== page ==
We’re all marked by events that stay on our souls and we come back to them when we’re in spirit.  He came back here to finish helping people find things they were looking for.


This looks like a math book you’re going to show me.  And you know I’m not that good at it, so you’re giving me that deep gritty laugh like you do. 


How can I not laugh at someone who doesn’t know how to do a math problem without her calculator? We didn’t have those back then, mi guera.  Try doing it in your head.  You can.


You have more faith in my abilities than I do.  I’d like it better if you drew Bosco cartoons for me.


We’ll leave that out for now.  How about a history lesson instead?—we’ll read about the water fountain they put up at The Grove a few years ago. 

What’s The Grove?

It’s a place where they have dances and games.

Did you play in any games?

No reindeer games for me.  You know your place around here.  I think you understand what I mean.

Yes.  I know what it means to stay in your place—or at least stay out of places where maybe you’re not welcome.


A memorial was put up for Drake out by The Grove.  He was a big guy—important guy.  He was killed in World War II.  His folks set up the water fountain and the memorial in his name.  Here’s the picture. 


Photo Courtesy of Texas A&M University Archives

Did you know him?

No, but I take a lot of drinks out of that fountain. It’s something I remember, that I wanted to show you. 

I love all of the things you show me.  I can’t help notice you always have this ring on. 

It means a lot to me.  Not everyone could get one—not everyone could finish.  It never came easy. 

I’ll wear it for you, for as long as I live, and I’ll give it to the collection someday.  As I’ve said, because I live, so shall you. I will be your voice of things gone by, I’ll share it with others so they too, can remember.

It’s more than I could have ever hoped for. They tried to silence us both, bound me to my grave, tried to take you out right over it.

You saved me, and therefore, I will stand in for you and the souls of this place and recall their memories as best I can.  I don’t know sometimes how to put it all into words because so much of what you share is pictures and feelings.  It’s difficult for me to capture the essence of what passes between us, what has passed between us all of these years.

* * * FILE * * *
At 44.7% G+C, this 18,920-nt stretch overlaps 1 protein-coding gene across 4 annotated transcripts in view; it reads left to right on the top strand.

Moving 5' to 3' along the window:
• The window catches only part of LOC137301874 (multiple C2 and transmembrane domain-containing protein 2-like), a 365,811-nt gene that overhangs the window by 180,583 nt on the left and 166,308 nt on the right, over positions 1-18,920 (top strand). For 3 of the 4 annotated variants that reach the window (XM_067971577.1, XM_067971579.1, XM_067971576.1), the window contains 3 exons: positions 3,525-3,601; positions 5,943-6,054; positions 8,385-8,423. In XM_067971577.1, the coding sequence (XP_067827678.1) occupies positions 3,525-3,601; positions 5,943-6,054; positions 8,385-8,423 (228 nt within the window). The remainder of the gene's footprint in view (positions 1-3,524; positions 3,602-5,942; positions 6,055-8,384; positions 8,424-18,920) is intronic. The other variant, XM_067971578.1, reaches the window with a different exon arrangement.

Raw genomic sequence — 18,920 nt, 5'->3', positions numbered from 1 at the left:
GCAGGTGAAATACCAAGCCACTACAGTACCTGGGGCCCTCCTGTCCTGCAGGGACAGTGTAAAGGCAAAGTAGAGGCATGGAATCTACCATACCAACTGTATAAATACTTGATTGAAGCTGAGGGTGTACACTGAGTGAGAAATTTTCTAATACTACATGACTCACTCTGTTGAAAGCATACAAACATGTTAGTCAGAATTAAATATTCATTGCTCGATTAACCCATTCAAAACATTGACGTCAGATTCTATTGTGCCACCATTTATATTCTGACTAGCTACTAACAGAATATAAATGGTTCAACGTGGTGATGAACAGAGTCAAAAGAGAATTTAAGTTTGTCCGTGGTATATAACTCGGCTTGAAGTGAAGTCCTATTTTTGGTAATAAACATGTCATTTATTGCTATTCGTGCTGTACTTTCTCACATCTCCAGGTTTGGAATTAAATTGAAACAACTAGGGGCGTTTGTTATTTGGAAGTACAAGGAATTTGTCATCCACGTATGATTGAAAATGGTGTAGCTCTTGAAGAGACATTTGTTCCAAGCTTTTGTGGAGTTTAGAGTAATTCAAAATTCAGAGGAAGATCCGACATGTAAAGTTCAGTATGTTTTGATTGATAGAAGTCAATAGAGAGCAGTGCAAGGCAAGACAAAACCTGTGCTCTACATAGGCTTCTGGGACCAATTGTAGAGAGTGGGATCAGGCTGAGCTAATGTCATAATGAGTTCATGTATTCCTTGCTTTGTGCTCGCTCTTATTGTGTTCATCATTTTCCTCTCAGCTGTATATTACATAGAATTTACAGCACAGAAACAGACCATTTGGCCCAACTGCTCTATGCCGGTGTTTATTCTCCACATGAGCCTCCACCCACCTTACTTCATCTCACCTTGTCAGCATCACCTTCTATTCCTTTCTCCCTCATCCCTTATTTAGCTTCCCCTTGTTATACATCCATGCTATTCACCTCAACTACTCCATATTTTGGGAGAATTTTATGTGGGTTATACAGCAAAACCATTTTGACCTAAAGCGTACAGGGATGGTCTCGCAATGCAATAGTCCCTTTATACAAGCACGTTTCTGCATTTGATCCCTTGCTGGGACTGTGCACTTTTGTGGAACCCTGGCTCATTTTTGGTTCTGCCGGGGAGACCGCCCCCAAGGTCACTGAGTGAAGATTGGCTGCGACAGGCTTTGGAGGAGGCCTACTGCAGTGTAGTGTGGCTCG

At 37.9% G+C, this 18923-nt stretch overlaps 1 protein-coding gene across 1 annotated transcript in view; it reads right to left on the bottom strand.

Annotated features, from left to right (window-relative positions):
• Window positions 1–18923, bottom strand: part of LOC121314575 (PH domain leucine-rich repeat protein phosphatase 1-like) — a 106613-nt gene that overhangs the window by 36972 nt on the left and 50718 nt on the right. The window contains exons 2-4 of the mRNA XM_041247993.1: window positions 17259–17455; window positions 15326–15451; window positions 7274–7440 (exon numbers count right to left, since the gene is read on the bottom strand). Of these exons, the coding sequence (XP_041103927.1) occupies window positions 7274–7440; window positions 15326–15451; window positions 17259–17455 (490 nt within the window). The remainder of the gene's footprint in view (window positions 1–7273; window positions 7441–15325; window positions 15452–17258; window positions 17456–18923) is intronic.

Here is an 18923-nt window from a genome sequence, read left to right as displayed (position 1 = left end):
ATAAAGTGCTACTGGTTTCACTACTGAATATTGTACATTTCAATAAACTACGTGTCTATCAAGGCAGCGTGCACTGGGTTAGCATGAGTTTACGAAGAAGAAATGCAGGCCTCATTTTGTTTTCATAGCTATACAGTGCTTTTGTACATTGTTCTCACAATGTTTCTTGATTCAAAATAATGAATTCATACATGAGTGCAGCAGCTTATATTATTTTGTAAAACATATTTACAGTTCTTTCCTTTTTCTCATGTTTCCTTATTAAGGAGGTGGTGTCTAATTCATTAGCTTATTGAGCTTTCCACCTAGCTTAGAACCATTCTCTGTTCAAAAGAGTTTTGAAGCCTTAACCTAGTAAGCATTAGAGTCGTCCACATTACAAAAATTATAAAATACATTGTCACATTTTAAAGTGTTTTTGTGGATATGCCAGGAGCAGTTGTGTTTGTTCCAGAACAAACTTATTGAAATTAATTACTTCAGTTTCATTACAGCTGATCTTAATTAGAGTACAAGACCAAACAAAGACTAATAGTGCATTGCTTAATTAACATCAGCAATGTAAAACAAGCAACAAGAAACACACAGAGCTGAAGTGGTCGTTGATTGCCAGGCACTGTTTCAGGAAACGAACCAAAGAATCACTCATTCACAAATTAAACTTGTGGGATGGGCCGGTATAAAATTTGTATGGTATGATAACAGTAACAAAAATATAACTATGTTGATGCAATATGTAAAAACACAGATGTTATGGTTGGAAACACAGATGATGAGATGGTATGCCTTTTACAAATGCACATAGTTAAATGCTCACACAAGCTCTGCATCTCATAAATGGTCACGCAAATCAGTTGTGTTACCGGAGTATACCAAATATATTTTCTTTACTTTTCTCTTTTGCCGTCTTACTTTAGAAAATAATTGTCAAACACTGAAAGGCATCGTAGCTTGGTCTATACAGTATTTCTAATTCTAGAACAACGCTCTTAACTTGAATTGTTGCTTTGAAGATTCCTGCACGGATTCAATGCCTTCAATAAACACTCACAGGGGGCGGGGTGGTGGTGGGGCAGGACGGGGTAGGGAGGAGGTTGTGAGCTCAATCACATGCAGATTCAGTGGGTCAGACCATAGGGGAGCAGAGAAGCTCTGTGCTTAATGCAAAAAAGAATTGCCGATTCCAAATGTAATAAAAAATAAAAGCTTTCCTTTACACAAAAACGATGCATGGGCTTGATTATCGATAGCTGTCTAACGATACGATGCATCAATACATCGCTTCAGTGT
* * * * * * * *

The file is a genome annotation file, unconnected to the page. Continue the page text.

You’re a lady of many words, and I’m sure you’ll find them when the time comes.


Now I know why you used to tell me “Howdy.” I thought you were playing with me, but you were giving me a hint.


I didn’t want to tell you.  I didn’t think you were ready to know everything at that time.  I know you.  You like a mystery, so I keep you coming along like a bird after a row of bread crumbs.


You’re hard and course, spirit, but I love you in spite of it.  I’ve never loved anything else, and that’s the God’s truth. 


Yes, you have, but I chased them all away because I’m selfish that way, sorry to say.  I wanted to keep you like a little angel---


--and I’m thankful for it, because I know what perils could have awaited me and I’d much rather sit on the docks watching all the other boats go by in the sun than sail the stormy sea.  Maybe I too, am selfish, for I never let you go.


I never leave you.


Life was so beautiful here in this time--the people were elegant and graceful. 


It wasn’t what you dream it to be—not always.  It was hard, and it was a hard square for me in these days, even after I came home from the war.  It changed me, scarred me forever.  I don’t think I told anyone that.  My mother lost other children—she blamed papa and his Spanish blood.  I never thought that was so.  I think life was a lot harder in those days, and to stay alive took a lot more work.


The light is flashing over my shoulder again.  I have to go, my love.  I kiss your lips and your beautiful hands and await the next time we share these memories.  I have no one to share you with, so I will share you with the world.

Tags: A story with Dialogue Only is to a writer what playing only on the white keys is to a pianist.